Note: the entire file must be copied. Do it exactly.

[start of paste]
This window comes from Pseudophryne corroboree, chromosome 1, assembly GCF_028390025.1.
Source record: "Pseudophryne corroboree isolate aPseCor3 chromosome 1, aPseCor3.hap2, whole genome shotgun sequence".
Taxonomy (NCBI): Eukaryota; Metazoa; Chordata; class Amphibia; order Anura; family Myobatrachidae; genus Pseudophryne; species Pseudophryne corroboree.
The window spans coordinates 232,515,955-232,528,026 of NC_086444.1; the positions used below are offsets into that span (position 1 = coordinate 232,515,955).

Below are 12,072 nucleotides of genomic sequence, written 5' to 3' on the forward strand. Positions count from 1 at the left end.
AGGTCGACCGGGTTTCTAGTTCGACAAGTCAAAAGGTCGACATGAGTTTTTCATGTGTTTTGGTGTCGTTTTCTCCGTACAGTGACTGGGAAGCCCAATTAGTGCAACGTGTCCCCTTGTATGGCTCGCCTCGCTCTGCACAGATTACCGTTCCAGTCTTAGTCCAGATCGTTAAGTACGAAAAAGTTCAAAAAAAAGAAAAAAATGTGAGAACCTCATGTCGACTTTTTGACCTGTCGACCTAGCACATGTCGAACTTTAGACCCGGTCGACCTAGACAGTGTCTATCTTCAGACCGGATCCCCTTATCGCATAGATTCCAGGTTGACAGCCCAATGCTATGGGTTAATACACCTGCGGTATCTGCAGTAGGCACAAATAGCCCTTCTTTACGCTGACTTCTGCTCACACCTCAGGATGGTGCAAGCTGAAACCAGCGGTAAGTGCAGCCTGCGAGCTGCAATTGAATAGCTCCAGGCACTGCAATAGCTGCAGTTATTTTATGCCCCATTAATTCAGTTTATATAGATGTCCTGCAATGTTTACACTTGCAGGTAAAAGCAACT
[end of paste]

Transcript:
This window comes from Pseudophryne corroboree, chromosome 1, assembly GCF_028390025.1.
Source record: "Pseudophryne corroboree isolate aPseCor3 chromosome 1, aPseCor3.hap2, whole genome shotgun sequence".
Taxonomy (NCBI): Eukaryota; Metazoa; Chordata; class Amphibia; order Anura; family Myobatrachidae; genus Pseudophryne; species Pseudophryne corroboree.
The window spans coordinates 232,515,955-232,528,026 of NC_086444.1; the positions used below are offsets into that span (position 1 = coordinate 232,515,955).

Below are 12,072 nucleotides of genomic sequence, written 5' to 3' on the forward strand. Positions count from 1 at the left end.
AGGTCGACCGGGTTTCTAGTTCGACAAGTCAAAAGGTCGACATGAGTTTTTCATGTGTTTTGGTGTCGTTTTCTCCGTACAGTGACTGGGAAGCCCAATTAGTGCAACGTGTCCCCTTGTATGGCTCGCCTCGCTCTGCACAGATTACCGTTCCAGTCTTAGTCCAGATCGTTAAGTACGAAAAAGTTCAAAAAAAAGAAAAAAATGTGAGAACCTCATGTCGACTTTTTGACCTGTCGACCTAGCACATGTCGAACTTTAGACCCGGTCGACCTAGACAGTGTCTATCTTCAGACCGGATCCCCTTATCGCATAGATTCCAGGTTGACAGCCCAATGCTATGGGTTAATACACCTGCGGTATCTGCAGTAGGCACAAATAGCCCTTCTTTACGCTGACTTCTGCTCACACCTCAGGATGGTGCAAGCTGAAACCAGCGGTAAGTGCAGCCTGCGAGCTGCAATTGAATAGCTCCAGGCACTGCAATAGCTGCAGTTATTTTATGCCCCATTAATTCAGTTTATATAGATGTCCTGCAATGTTTACACTTGCAGGTAAAAGCAACT